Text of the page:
CPSC, Snap Recall Camera Drone Batteries Over Fire Hazard

Snapchat parent Snap, together with the Consumer Products Safety Commission (CPSC), is recalling the rechargeable lithium-ion batteries sold with Snap’s pocket-sized Pixy Flying Camera. The Pixy camera itself is no longer on the market. The batteries were sold separately and paired with the Pixy, which takes pictures and videos and measures about five inches long by four inches wide.

“Consumers should immediately stop using the Pixy Flying Camera, remove the battery and stop charging it,” CPSC stated in its recall notice dated Feb. 1. “Consumers should then visit www.pixy.com for instructions on how to participate in the recall, receive a refund of the purchase price, and dispose of the battery in accordance with local and state regulations. The Pixy flying camera and other Pixy accessories are also separately eligible for a refund of the purchase price.”

The reason for the recall according to the notice was Snap’s receiving four reports of the lithium-ion battery overheating and bulging, resulting in one minor battery fire and one minor injury. Both the Pixy and its rechargeable batteries were manufactured in China and imported by Snap. Approximately 71,000 battery units are covered by the recall, according to CPSC.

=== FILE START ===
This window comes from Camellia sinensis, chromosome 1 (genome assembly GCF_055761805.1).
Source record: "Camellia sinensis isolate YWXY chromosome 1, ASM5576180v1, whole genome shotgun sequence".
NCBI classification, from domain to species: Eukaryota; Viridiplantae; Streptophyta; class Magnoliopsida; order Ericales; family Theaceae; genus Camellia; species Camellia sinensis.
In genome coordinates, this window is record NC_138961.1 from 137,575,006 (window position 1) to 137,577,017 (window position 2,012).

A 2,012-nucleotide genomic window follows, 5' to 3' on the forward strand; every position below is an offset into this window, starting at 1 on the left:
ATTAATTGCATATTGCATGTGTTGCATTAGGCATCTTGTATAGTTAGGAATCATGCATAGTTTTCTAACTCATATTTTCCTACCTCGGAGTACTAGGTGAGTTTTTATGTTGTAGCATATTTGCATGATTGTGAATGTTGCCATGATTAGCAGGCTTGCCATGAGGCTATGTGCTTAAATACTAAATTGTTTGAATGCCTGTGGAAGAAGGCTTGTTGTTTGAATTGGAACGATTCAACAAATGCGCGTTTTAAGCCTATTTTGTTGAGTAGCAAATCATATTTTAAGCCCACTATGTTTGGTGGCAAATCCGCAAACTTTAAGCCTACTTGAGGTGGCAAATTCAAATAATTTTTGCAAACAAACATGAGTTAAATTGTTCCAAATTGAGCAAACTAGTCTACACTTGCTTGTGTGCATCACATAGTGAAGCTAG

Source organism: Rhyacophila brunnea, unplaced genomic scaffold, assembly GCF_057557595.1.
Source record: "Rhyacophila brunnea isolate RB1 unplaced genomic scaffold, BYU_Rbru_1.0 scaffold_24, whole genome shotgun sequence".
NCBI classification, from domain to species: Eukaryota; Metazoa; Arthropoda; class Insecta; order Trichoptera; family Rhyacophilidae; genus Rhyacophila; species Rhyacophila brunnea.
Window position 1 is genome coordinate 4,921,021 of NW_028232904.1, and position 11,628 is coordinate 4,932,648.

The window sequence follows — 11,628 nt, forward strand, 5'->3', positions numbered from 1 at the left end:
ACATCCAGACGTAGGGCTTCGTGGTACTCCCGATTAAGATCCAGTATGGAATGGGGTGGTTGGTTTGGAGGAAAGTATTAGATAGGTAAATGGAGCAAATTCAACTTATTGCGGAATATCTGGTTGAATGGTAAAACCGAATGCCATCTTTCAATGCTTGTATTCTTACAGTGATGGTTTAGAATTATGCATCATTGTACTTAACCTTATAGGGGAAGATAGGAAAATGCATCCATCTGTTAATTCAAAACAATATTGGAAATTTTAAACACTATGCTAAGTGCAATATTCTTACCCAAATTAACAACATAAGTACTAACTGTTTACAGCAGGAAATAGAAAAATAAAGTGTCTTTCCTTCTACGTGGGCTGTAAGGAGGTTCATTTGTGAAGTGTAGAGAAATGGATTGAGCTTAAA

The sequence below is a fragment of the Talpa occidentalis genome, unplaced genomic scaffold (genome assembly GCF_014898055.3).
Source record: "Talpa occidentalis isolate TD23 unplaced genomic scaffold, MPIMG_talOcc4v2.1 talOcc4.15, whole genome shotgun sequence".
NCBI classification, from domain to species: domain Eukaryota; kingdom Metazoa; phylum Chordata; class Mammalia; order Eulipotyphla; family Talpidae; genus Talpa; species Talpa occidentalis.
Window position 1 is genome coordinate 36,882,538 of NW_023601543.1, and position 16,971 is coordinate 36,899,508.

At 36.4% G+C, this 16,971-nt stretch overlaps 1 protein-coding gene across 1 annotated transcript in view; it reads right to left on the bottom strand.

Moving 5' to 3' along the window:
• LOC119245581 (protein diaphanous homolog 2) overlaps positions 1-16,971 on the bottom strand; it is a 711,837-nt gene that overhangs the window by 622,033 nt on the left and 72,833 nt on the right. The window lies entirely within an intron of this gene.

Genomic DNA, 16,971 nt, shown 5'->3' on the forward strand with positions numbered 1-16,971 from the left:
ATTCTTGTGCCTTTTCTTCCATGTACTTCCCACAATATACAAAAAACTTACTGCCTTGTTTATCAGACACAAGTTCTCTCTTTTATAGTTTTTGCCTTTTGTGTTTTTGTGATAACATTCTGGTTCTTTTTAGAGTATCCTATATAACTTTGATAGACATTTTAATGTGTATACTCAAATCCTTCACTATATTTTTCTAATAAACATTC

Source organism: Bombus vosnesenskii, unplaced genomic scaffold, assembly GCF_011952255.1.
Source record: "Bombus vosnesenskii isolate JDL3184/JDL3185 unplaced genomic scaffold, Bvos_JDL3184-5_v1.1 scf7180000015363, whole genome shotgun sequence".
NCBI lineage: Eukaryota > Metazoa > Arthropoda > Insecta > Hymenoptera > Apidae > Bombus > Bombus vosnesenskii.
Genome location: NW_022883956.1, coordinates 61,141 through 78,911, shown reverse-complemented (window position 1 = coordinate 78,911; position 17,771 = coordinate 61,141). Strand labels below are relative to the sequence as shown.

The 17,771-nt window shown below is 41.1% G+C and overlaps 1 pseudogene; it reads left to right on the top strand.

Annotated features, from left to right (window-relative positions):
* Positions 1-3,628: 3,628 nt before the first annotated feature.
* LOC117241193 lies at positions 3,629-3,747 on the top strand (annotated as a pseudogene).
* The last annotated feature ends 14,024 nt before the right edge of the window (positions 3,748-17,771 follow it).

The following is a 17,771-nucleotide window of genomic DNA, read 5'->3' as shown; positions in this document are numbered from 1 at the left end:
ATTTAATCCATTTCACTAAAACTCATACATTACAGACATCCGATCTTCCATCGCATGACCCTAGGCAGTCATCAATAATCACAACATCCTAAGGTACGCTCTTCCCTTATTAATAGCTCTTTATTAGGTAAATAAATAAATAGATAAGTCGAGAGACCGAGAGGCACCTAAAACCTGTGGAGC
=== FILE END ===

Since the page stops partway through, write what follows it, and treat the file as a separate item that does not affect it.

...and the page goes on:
Not Long Lived

Pixy drones were sold online at Pixy.com and Amazon.com from May 2022 through December 2023 for between $185 and $250 for the Pixy Flying Camera or “Flight Pack” bundle; between $40 and $50 for the extra charger/battery; and between $16 and $20 for the battery sold separately.

Launched in April 2022, the tech press was already reporting four months later that Snap was halting Pixy sales. “Snap CEO Evan Spiegel has apparently relayed the message that the hardware is one causality of re-prioritization, amid broader economic concerns,” TechCrunch reported. It further labelled the selfie drone a “brightly colored toy,” compared to the sophistication and years of development behind other market offerings.

“The Pixy was always limited in functionality. It was designed to be used without a controller, or even a memory card. But CEO Evan Spiegel had high hopes for the project, once claiming the market for personal drones was even bigger than camera glasses, the other hardware category Snap has stumbled through,” TechCrunch said.

Consumers can contact Snap’s recall hotline at 800-269-6990 24 hours a day, or email at [email protected] or online at support.pixy.com/recall or go to www.pixy.com and click on “Recalls” at the bottom of the page for more information. Snap is contacting all known purchasers directly, CPSC says.